An excerpt from my book, which I cannot stress enough, makes a profound difference in de-escalating discord and conflict…
The Five Steps to Wise Action
How do we learn to act with skill, with compassion to accomplish what we aspire for ourselves and in this world in the most civil way?
Although Wisdom is one of the Perfections mentioned earlier, it in itself can be subdivided into mental processes we need to go through in order to go from wise perception to wise action. These processes are all classified as wisdoms, which, when seen collectively, create sensible and progressive action steps to know how to employ or what level of compassion to use. Note that the discussion of the Five Wisdoms in Buddhism usually includes more theoretical and theological discussion. I shall avoid these and focus on the actionable aspects of each, which can be applied in both sacred and mundane situations.
All Pervasive Wisdom – This first wisdom action step may be the hardest as it asks us to step back from the immediacy of the situation or at least be able to keep our passions from leading us to a rush to judgment. If we are able to step back, to see a bigger picture and place the situation into a larger perspective, we then create more of an opportunity to think out of or beyond the box we may otherwise be mentally and emotionally trapped in. Succinctly, the action step is: Step back.
Discriminating Wisdom – By stepping back and getting a clearer picture, we encourage our ability to judge impartially, but with discernment Based on a wider perspective, we are not looking at “the truth,” per se. Relative reality and truth are at best, very slippery bedfellows. There are always so many sides and interpretations to any situation. And so, we discern as best we can and give an “honest” assessment . Honesty means we are coming from a place of integrity within ourselves. Honesty allows us to change our minds if more information comes to light. We may not always know “the truth,” but we can always be honest. Thus, the action step here is: Assess.
Mirror-like Wisdom – This wisdom is reminiscent of our modern psychological understanding of projection, that what we see in the world is a mirror reflection of our state of mind. (What is fascinating is that modern neuroscience has identified Mirror Neurons, which are said to reside behind our hearts and that the information from these neurons goes up to our brain. Furthermore, there are more signals going from the heart to the brain than visa versa. And so, Japanese Buddhism speaks of the “heart-mind.” It is also fascinating to reflect that this wisdom known as “mirror-like” pre-dates our current knowledge of mirror neurons by centuries.) What is called on here is for us to understand the direct impact on us personally of what we have honestly assessed. If we start there, we stand a better chance of knowing how our words or actions that follow will affect others. The action step is: Reflect.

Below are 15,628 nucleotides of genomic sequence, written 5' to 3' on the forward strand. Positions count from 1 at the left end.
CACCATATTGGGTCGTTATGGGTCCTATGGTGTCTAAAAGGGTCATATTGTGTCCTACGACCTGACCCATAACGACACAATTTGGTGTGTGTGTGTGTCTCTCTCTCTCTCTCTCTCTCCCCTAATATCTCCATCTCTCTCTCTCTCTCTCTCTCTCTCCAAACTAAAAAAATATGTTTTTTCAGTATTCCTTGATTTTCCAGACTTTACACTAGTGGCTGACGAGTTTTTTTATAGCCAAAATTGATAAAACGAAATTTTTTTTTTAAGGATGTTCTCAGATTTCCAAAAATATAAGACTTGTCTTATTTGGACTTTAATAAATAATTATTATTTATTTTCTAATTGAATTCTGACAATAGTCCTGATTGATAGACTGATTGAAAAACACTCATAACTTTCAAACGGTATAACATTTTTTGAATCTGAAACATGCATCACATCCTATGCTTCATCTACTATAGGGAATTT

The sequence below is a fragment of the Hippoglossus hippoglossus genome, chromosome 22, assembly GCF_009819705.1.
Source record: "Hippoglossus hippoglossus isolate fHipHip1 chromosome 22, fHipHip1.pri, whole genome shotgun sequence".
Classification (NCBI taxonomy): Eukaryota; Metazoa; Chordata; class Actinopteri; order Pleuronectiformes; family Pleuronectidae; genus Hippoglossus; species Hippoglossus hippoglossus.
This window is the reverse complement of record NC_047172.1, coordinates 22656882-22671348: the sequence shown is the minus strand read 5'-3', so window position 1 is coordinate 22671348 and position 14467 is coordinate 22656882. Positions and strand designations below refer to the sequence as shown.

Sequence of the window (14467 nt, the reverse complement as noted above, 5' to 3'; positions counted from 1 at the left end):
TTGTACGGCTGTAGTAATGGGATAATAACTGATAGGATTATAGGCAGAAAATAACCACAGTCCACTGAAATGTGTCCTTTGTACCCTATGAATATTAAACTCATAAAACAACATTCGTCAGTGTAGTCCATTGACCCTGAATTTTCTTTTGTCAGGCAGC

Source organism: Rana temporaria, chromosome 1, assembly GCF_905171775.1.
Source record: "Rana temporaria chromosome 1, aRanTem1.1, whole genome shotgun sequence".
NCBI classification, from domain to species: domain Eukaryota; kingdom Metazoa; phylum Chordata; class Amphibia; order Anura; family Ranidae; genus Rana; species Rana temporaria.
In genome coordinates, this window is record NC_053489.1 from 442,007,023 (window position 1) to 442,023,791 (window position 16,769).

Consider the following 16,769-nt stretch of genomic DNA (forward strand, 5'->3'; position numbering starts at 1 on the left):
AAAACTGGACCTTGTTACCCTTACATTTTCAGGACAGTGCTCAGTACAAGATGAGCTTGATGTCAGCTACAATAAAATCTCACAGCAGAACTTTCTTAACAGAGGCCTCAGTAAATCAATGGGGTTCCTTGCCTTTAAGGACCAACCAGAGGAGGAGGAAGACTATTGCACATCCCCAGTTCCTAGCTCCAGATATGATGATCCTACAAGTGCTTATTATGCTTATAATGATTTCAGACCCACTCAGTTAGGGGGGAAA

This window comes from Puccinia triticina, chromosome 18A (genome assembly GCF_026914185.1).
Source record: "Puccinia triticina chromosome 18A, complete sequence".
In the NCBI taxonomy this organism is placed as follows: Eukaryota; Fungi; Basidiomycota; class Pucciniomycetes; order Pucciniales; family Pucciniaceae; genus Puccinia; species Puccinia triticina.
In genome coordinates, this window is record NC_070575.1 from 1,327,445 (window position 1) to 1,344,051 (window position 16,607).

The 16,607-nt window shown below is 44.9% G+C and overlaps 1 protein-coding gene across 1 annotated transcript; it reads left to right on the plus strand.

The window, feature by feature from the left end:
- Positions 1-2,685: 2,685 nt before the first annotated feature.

Wisdom of Equanimity – This wisdom demands that we confront within ourselves any bigotry that sees any person or being to be ultimately superior or inferior to ourselves. Freemasonry, as a tradition of philanthropy and secular enlightenment, speaks of “being on the level.” Without understanding that we are all “equal in the eyes of God,” true, heartfelt empathic communication and civility–based action is not possible. The Yiddish word here is to be a “mensch.” Not seeing or acting as being higher or lower than those whom we engage, we overcome prejudice and invite a reciprocal response. Whether the response we get is indeed reciprocal is another matter. But, the point in demonstrating civility here is that we engage in such a spirit. Engaging another “on the level,” another important dimension of this wisdom is that we do not engage in character assassination. What we should be addressing are issues and actions. Thus, the action step here is: Engage.
All Accomplishing Wisdom – Being able to step back, assess, reflect, and properly engage, we now have the sufficient knowledge that we need to Learning summon and martial our energy wisely and apply it where, when, and how it is most effective. We step into action forthrightly. The action step here is: Enact.
The first three of these wisdoms, all-pervasive, discriminating, and mirror-like are more internal or mental. The last two, the wisdom of equanimity and all-accomplishing wisdom are the connection we make with others and our action or words in the manifest world. The bridge between the internal and outer or external is at the level of mirror-like wisdom, associated in the East with what is called the heart chakra, the center of the heart-mind. Reflection therefore acts as the gate between our inner machinations of our experience and how we are to prepare ourselves for engagement and action in the world. It is then by the wisdom of equanimity that we make the main step of social engagement. Thus, the wisdom of equanimity is the most social of all the wisdoms.
To summarize and succinctly state, in the Five Steps to Wise Action…we
1. step back – look at the big picture
2. assess – clearly discern what we are looking at
3. reflect on this knowledge, understand our part – making it personal, helping us to develop empathy
4. engage – initiate action based on mutual respect an intention of focusing on the good of all
5. enact – step into action forthrightly
Watch my “Pillow Talk” podcast, which puts this all into action.